Clarification of the NOx chemistry and mechanism of NO reduction with ammonia (SCR) on zeolite catalysts
Konstantin Khivantsev, Pacific Northwest National Laboratory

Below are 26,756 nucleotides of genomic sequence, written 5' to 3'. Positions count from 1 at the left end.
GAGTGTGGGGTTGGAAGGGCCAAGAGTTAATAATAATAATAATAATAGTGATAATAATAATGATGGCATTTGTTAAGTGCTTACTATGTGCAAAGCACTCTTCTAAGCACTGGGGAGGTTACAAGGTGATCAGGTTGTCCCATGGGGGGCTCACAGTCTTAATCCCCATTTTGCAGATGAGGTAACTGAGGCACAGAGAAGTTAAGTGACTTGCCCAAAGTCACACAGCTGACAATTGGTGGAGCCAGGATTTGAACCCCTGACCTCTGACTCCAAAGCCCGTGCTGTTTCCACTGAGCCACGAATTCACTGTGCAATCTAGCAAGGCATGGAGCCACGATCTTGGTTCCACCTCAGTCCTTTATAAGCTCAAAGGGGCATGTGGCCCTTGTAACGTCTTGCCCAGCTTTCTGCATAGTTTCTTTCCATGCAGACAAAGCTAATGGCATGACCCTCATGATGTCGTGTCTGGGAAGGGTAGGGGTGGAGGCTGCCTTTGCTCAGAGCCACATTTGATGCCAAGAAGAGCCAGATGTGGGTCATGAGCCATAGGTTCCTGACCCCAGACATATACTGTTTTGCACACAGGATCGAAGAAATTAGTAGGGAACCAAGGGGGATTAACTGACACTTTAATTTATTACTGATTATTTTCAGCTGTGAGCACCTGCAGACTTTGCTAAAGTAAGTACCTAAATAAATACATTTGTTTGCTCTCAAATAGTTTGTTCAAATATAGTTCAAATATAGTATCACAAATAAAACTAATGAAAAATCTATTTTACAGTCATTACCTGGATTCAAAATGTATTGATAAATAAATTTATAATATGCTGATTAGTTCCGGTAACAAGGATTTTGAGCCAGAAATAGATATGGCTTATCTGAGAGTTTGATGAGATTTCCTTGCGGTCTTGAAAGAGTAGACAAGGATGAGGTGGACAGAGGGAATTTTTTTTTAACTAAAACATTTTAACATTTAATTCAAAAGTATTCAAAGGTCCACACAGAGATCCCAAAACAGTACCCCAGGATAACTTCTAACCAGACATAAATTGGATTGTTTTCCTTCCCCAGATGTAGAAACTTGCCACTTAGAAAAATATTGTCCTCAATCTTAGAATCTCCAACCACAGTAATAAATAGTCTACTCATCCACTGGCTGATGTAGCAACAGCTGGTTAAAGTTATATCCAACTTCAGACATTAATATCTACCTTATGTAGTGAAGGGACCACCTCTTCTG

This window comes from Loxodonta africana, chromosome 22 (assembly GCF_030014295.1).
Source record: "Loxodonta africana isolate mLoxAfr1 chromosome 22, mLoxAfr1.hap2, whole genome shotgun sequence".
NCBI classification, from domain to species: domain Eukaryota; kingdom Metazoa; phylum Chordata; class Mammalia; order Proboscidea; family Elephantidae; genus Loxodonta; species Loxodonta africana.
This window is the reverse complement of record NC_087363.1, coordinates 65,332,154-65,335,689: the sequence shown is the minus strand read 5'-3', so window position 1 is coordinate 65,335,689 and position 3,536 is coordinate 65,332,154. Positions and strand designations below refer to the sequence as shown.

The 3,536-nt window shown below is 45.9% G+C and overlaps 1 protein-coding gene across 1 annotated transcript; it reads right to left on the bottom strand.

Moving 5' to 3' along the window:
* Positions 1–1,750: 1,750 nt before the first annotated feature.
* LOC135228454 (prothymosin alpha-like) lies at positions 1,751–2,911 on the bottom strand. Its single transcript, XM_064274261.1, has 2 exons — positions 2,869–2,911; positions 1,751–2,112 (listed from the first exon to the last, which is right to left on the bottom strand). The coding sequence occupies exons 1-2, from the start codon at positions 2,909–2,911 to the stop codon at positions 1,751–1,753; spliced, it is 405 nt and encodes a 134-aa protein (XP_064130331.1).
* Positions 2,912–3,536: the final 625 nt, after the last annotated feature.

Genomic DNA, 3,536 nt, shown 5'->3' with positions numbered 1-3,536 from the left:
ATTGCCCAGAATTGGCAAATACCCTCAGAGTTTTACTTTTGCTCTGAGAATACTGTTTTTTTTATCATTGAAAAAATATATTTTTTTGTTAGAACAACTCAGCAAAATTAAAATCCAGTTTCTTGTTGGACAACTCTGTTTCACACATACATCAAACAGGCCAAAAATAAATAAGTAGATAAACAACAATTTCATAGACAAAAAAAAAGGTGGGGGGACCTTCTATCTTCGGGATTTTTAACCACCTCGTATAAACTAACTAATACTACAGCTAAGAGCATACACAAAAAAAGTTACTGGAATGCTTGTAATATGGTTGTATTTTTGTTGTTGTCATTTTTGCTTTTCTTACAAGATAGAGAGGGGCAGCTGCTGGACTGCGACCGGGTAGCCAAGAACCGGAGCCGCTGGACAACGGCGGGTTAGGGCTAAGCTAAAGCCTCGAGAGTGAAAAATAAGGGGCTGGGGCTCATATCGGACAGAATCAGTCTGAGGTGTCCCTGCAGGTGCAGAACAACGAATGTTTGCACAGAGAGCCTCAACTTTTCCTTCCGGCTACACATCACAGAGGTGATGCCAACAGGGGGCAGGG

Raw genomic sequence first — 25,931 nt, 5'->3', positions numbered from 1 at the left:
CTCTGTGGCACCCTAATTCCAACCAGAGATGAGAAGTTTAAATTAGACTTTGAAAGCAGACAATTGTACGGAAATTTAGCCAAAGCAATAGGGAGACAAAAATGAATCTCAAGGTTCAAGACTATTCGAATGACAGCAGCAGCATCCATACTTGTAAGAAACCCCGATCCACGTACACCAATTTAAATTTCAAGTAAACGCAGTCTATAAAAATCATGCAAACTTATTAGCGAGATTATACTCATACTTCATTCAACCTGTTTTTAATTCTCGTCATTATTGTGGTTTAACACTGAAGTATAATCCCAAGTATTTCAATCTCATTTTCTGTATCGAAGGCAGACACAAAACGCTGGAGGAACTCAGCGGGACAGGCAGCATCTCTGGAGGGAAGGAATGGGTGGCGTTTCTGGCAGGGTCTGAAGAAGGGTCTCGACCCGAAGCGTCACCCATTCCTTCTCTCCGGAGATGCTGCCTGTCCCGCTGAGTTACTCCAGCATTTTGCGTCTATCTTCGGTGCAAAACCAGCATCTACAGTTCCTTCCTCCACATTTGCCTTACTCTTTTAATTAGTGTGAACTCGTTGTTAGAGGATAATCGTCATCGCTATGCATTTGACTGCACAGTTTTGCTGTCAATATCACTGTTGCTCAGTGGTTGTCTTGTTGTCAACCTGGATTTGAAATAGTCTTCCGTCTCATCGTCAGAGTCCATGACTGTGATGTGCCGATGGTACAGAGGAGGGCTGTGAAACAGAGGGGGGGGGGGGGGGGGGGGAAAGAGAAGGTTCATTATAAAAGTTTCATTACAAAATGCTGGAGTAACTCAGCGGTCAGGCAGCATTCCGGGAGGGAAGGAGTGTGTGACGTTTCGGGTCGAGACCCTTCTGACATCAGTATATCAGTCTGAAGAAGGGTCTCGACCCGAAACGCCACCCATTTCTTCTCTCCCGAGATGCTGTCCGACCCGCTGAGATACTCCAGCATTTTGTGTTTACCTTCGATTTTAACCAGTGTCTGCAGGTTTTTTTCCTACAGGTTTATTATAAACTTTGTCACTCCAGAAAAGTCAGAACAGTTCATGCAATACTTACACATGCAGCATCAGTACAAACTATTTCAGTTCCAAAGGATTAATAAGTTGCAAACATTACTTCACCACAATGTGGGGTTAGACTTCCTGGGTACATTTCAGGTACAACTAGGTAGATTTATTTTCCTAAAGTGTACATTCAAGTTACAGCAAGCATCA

Cu/Zeolites efficiently catalyze selective reduction of environmentally harmful nitric oxide with ammonia. Despite over a decade of research, the exact NO reduction chemistry remains unknown. Herein, we clarify different mechansims of various NOx species’ formation in zeolites and show that nitrosyl ions (NO+) in the zeolitic micropores are the key intermediates for NO reduction. Remarkably, they react with ammonia even at or below room temperature producing molecular nitrogen (the reaction central to turning NO pollutant to benign nitrogen) through the intermediacy of the diazo N2H+ cation. Experiments with isotopically labeled N-compounds confirm our proposed reaction path. No copper is even needed for this reaction to occur. However, at temperatures below 100 C, when NO+ reacts with NH3, the bare Brønsted acid site becomes occupied by NH3 to form strongly bound NH4+ and, consequently, stops the catalytic cycle, because NO+ cannot form on NH4-Zeolites when their H+ sites are already occupied by NH4+. On the other hand, we show the reaction becomes catalytic on H-zeolites at temperatures when ammonia desorption can occur (>120 C). We postulate that the role of Cu(II) ions in Cu/Zeolite catalysts for low-temperature NO reduction is to produce abundant NO+ by the reaction: Cu(II) + NO -> Cu(I)—NO+. NO+ then reacts with ammonia to produce nitrogen and water. Furthermore, when Cu(I) gets re-oxidized the catalytic cycle then can continue. Our findings provide critical missing understanding of the complete SCR mechanism. The observed chemistry of Cu ions in zeolites bears striking resemblance to the copper-containing denitrification and annamox enzymes, which catalyze transformation of NOx species to N2, via di-azo compounds.